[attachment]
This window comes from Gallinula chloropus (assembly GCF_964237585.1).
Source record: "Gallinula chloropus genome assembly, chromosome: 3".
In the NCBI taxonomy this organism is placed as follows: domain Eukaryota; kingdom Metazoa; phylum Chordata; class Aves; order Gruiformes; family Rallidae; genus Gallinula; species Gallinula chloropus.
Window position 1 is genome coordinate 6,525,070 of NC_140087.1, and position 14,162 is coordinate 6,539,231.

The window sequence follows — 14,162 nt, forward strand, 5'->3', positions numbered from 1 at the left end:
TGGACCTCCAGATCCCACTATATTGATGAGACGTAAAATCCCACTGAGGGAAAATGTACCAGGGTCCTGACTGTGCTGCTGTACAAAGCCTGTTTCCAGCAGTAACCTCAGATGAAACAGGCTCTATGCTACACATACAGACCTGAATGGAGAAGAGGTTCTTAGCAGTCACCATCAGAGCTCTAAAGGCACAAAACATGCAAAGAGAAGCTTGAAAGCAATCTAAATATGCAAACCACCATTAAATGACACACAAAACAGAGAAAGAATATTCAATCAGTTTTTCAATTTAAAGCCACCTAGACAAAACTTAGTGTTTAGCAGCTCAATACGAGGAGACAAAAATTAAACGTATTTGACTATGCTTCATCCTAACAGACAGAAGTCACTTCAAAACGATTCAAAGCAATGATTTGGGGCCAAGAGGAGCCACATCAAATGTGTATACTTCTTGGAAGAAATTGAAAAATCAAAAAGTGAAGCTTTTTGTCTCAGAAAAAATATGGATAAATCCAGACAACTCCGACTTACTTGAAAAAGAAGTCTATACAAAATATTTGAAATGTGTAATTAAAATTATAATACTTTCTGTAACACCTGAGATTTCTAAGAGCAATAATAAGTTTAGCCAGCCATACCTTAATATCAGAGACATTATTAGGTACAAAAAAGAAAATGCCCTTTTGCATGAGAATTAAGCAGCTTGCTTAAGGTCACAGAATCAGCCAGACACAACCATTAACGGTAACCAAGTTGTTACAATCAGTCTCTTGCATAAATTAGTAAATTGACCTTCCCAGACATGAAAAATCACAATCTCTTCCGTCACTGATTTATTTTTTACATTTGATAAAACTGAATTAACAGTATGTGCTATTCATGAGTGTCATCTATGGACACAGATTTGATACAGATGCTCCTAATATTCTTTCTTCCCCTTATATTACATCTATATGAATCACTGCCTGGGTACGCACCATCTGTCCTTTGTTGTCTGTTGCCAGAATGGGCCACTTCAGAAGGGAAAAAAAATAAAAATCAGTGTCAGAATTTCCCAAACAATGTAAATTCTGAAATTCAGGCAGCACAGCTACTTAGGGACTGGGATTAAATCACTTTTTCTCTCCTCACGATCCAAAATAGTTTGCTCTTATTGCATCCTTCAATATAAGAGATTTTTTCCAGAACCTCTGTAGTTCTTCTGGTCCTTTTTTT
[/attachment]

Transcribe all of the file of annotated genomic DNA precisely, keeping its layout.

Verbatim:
This window comes from Gallinula chloropus (assembly GCF_964237585.1).
Source record: "Gallinula chloropus genome assembly, chromosome: 3".
In the NCBI taxonomy this organism is placed as follows: domain Eukaryota; kingdom Metazoa; phylum Chordata; class Aves; order Gruiformes; family Rallidae; genus Gallinula; species Gallinula chloropus.
Window position 1 is genome coordinate 6,525,070 of NC_140087.1, and position 14,162 is coordinate 6,539,231.

The window sequence follows — 14,162 nt, forward strand, 5'->3', positions numbered from 1 at the left end:
TGGACCTCCAGATCCCACTATATTGATGAGACGTAAAATCCCACTGAGGGAAAATGTACCAGGGTCCTGACTGTGCTGCTGTACAAAGCCTGTTTCCAGCAGTAACCTCAGATGAAACAGGCTCTATGCTACACATACAGACCTGAATGGAGAAGAGGTTCTTAGCAGTCACCATCAGAGCTCTAAAGGCACAAAACATGCAAAGAGAAGCTTGAAAGCAATCTAAATATGCAAACCACCATTAAATGACACACAAAACAGAGAAAGAATATTCAATCAGTTTTTCAATTTAAAGCCACCTAGACAAAACTTAGTGTTTAGCAGCTCAATACGAGGAGACAAAAATTAAACGTATTTGACTATGCTTCATCCTAACAGACAGAAGTCACTTCAAAACGATTCAAAGCAATGATTTGGGGCCAAGAGGAGCCACATCAAATGTGTATACTTCTTGGAAGAAATTGAAAAATCAAAAAGTGAAGCTTTTTGTCTCAGAAAAAATATGGATAAATCCAGACAACTCCGACTTACTTGAAAAAGAAGTCTATACAAAATATTTGAAATGTGTAATTAAAATTATAATACTTTCTGTAACACCTGAGATTTCTAAGAGCAATAATAAGTTTAGCCAGCCATACCTTAATATCAGAGACATTATTAGGTACAAAAAAGAAAATGCCCTTTTGCATGAGAATTAAGCAGCTTGCTTAAGGTCACAGAATCAGCCAGACACAACCATTAACGGTAACCAAGTTGTTACAATCAGTCTCTTGCATAAATTAGTAAATTGACCTTCCCAGACATGAAAAATCACAATCTCTTCCGTCACTGATTTATTTTTTACATTTGATAAAACTGAATTAACAGTATGTGCTATTCATGAGTGTCATCTATGGACACAGATTTGATACAGATGCTCCTAATATTCTTTCTTCCCCTTATATTACATCTATATGAATCACTGCCTGGGTACGCACCATCTGTCCTTTGTTGTCTGTTGCCAGAATGGGCCACTTCAGAAGGGAAAAAAAATAAAAATCAGTGTCAGAATTTCCCAAACAATGTAAATTCTGAAATTCAGGCAGCACAGCTACTTAGGGACTGGGATTAAATCACTTTTTCTCTCCTCACGATCCAAAATAGTTTGCTCTTATTGCATCCTTCAATATAAGAGATTTTTTCCAGAACCTCTGTAGTTCTTCTGGTCCTTTTTTT